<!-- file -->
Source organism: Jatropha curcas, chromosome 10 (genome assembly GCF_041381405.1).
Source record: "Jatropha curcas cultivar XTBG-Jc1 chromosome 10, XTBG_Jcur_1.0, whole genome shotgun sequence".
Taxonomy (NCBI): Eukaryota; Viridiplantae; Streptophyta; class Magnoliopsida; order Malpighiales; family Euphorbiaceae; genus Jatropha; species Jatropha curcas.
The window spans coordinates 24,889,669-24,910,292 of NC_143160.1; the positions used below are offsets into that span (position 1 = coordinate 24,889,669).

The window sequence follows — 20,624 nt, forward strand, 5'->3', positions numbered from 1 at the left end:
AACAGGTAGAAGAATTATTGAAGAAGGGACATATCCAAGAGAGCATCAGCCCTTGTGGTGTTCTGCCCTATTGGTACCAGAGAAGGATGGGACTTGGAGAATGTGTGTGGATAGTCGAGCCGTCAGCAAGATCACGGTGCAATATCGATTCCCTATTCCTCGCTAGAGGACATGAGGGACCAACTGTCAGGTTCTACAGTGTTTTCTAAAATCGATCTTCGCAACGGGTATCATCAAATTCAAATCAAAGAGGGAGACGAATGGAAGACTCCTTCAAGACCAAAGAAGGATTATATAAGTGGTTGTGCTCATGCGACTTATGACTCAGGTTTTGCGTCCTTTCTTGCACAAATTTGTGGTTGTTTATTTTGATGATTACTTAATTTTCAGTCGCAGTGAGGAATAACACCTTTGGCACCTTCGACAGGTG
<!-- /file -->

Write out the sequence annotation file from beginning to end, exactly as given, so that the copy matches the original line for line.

Source organism: Jatropha curcas, chromosome 10 (genome assembly GCF_041381405.1).
Source record: "Jatropha curcas cultivar XTBG-Jc1 chromosome 10, XTBG_Jcur_1.0, whole genome shotgun sequence".
Taxonomy (NCBI): Eukaryota; Viridiplantae; Streptophyta; class Magnoliopsida; order Malpighiales; family Euphorbiaceae; genus Jatropha; species Jatropha curcas.
The window spans coordinates 24,889,669-24,910,292 of NC_143160.1; the positions used below are offsets into that span (position 1 = coordinate 24,889,669).

The window sequence follows — 20,624 nt, forward strand, 5'->3', positions numbered from 1 at the left end:
AACAGGTAGAAGAATTATTGAAGAAGGGACATATCCAAGAGAGCATCAGCCCTTGTGGTGTTCTGCCCTATTGGTACCAGAGAAGGATGGGACTTGGAGAATGTGTGTGGATAGTCGAGCCGTCAGCAAGATCACGGTGCAATATCGATTCCCTATTCCTCGCTAGAGGACATGAGGGACCAACTGTCAGGTTCTACAGTGTTTTCTAAAATCGATCTTCGCAACGGGTATCATCAAATTCAAATCAAAGAGGGAGACGAATGGAAGACTCCTTCAAGACCAAAGAAGGATTATATAAGTGGTTGTGCTCATGCGACTTATGACTCAGGTTTTGCGTCCTTTCTTGCACAAATTTGTGGTTGTTTATTTTGATGATTACTTAATTTTCAGTCGCAGTGAGGAATAACACCTTTGGCACCTTCGACAGGTG